I agree with this, or perhaps naming it after the year in which it was released. Because in 10 years when we're at macOS 22 it'll just be getting ridiculous. iOS 15 seems a bit too high to be sensible imo. In years gone by when macOS changed more, as you say from Mac OS 8 to 9, there was a tangible leap in progress and functionality. Now, the things that used to be a 10.x point release are held until a major release instead, and the OS is pushed on a target date rather than when it's ready - which is why there's often a x.x.1 update a few days after release. The updates to the UI in Big Sur were really no more than the changes between Tiger and Leopard, but that was only a point release; and it was arguably less buggy than Big Sur. Apple needs another Snow Leopard or Mountain Lion to clear out some bugs.

    I think the way MS do Windows updates is more sensible, adding features one at a time means less things break at once - but Apple won't do that because they like the fanfare around WWDC. Apple's point updates used to be a few hundred megabytes and took 5 minutes to install, now they're 2.5gb behemoths which take 20 minutes even on the latest machines, just for a couple of bug fixes. The updates should be more targeted, rather than replacing half the OS with each update.
  • Reply 31 of 42
    hexclockhexclock Posts: 901member
    hexclock said:
    Kind of sick of the California names. Time for something new, or just plain old numbers again. 
    Apple is in California.  They can choose whatever names they want.  What would you prefer, Longhorn?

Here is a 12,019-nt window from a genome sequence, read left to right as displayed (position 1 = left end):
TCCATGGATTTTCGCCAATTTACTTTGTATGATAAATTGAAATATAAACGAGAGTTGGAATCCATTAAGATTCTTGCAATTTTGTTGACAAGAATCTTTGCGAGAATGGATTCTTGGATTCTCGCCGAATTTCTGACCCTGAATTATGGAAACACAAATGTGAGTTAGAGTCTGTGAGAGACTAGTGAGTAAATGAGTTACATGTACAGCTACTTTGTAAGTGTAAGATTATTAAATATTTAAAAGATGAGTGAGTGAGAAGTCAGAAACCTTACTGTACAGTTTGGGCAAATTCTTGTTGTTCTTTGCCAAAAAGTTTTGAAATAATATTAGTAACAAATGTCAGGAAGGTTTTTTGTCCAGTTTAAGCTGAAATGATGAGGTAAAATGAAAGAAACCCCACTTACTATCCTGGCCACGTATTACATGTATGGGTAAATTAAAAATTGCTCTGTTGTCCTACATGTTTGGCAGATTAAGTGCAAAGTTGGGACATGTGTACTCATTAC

The vast majority of Apple users do not live in California, and I personally could care less about California. It’s just my opinion. The can call it “wet cardboard box” for all I care. 
  • Reply 32 of 42
    XedXed Posts: 840member
    hexclock said:
    hexclock said:
    Kind of sick of the California names. Time for something new, or just plain old numbers again. 
    Apple is in California.  They can choose whatever names they want.  What would you prefer, Longhorn?
    The vast majority of Apple users do not live in California, and I personally could care less about California. It’s just my opinion. The can call it “wet cardboard box” for all I care. 
    How much less could you care?
  • Reply 33 of 42
    dewme said:
    I saw “names” in the headline and was expecting names and not version numbers. I’m hoping we’ll see something like macOS “Kings Canyon” or macOS “Death Valley” but don’t really care what number it has associated with the name. 
    I keep hoping for Cuyamaca, La Jolla, or Rancho Cucamonga. 
  • Reply 34 of 42
    hexclockhexclock Posts: 901member
    Xed said:
    hexclock said:
    hexclock said:
    Kind of sick of the California names. Time for something new, or just plain old numbers again. 
    Apple is in California.  They can choose whatever names they want.  What would you prefer, Longhorn?
    The vast majority of Apple users do not live in California, and I personally could care less about California. It’s just my opinion. The can call it “wet cardboard box” for all I care. 
    How much less could you care?